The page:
A pro-Putin political party in Moscow has produced new legislation which is under review by the government.
Russian ally Belarus has already moved to use such a method of castration against convicted child sex offenders
Current laws in Russia have failed to prevent rising paedophile attacks on children, according to the ultranationalist Liberal Democratic Party.
One brutal alleged attack last month on two girls aged ten and 12 was by a returning fighter from Vladimir Putin’s war in Ukraine.
Named only as Sergei Sh, he was wearing his Wagner mercenary army uniform when he threatened the schoolgirls before raping them the day after he arrived in his home city from the war.
He told them he would blow them up with a grenade unless they submitted to him.
He approached them near their school in Novosibirsk and forced them behind garages where he sexually attacked them.
The girls told their parents about the alleged rapes and said the man was wearing military fatigues and an insignia that matches Wagner private military company – showing a skull.
The new draft laws would impose forcible chemical injections on convicted paedophiles in the months before they are released at the end of sentences.
The jabs aim to lower the male libido.
‘The need for the legislation is because the current measures to combat crime are not effective enough – [child sex attack] numbers are growing, and convicts often relapse after being released from prisons,’ said a report.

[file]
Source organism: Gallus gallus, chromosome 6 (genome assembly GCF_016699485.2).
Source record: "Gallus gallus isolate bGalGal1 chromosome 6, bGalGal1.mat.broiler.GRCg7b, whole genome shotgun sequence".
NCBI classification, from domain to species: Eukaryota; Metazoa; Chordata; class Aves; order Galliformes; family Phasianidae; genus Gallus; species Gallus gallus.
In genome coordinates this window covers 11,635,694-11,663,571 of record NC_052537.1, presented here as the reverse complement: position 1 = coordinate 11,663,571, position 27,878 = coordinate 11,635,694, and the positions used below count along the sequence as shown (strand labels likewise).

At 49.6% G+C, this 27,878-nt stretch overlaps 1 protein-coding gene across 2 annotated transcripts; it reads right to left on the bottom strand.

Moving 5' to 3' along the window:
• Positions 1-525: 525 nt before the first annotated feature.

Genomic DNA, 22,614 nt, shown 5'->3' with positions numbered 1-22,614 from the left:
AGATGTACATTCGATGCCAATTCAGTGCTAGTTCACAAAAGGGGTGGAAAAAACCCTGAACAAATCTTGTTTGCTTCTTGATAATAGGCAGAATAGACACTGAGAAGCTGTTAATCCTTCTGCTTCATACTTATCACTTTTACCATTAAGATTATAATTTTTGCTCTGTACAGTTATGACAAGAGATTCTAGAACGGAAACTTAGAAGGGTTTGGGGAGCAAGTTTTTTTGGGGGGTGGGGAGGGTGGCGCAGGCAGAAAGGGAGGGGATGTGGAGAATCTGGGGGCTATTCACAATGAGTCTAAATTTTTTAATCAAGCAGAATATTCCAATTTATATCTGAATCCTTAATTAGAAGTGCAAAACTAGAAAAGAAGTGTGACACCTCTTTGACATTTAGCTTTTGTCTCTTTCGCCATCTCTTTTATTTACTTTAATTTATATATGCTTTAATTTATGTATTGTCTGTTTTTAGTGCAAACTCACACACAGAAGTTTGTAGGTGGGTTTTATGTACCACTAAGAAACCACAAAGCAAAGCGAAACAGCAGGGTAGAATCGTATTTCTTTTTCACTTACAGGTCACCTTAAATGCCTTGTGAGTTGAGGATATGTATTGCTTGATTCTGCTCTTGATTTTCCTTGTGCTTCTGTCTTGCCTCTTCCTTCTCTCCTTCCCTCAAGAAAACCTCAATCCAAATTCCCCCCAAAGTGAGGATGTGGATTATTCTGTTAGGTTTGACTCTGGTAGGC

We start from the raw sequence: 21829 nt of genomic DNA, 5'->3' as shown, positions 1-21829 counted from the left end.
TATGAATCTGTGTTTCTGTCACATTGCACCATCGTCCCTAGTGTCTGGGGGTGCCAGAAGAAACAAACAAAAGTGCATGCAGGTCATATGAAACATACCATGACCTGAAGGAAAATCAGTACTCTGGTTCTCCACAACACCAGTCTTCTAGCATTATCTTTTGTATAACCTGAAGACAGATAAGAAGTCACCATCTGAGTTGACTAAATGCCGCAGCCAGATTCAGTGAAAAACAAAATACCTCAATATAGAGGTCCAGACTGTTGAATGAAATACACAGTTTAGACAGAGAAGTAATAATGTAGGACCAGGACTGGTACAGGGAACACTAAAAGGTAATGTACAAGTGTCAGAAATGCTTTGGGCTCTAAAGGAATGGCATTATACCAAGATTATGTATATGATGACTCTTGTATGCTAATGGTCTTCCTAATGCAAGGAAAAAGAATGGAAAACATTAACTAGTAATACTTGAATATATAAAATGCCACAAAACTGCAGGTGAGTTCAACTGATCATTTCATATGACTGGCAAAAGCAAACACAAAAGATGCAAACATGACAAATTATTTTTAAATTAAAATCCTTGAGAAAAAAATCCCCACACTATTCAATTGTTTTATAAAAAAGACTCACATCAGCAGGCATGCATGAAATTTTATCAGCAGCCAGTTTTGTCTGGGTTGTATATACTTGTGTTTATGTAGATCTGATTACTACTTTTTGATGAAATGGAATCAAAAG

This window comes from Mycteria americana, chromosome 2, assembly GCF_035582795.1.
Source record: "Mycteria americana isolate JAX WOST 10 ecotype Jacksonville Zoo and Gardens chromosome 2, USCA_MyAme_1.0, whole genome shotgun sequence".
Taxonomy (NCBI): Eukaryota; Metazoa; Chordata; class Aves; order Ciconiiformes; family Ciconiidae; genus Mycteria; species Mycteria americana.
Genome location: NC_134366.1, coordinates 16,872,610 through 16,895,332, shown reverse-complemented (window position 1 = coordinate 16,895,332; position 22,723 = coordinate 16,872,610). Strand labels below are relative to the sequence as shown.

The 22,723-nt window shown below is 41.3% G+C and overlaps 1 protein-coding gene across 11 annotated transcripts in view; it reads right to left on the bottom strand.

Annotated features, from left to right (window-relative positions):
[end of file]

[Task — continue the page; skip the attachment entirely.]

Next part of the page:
Russian MP Boris Chernyshov, 31, demanded the ‘forced administration of substances that reduce sexual attraction for a long time or permanently’.
Russia should ‘use the experience’ of other countries, he said.
Kazakhstan has operated a system of forced castration for paedophiles for several years, and authoritarian Belarus has put similar laws in place.
One of those castrated in Kazakhstan was Berik Zholdasov – who has been married four times – after he was convicted of raping his eight-year-old stepdaughter causing her so much physical damage that doctors had to remove her womb.
A nurse and grandmother tasked with chemically castrating paedophiles in one Kazakh jail claims the West should also follow the ex-Soviet state’s example.
Zoya Manaenko, 69, insists it is right that child sex attackers should face this ultimate punishment.
‘These people need to be stopped somehow,’ said the nurse, who works in a prison hospital.
‘They commit terrible crimes against children. So it is right that the law allows this.’
Paedophiles have been shown on TV telling of their anguish after undergoing forced castration.
One said on TV: ‘I know it’s harmful to my body.
‘I know it will affect my health in future.’
Another said: ‘Now I am sorry I committed such a crime.’
Kazakhstan is changing its system to chemically castrate convicts prior to their release.
Until now the injections have been conducted during their full sentences in jail.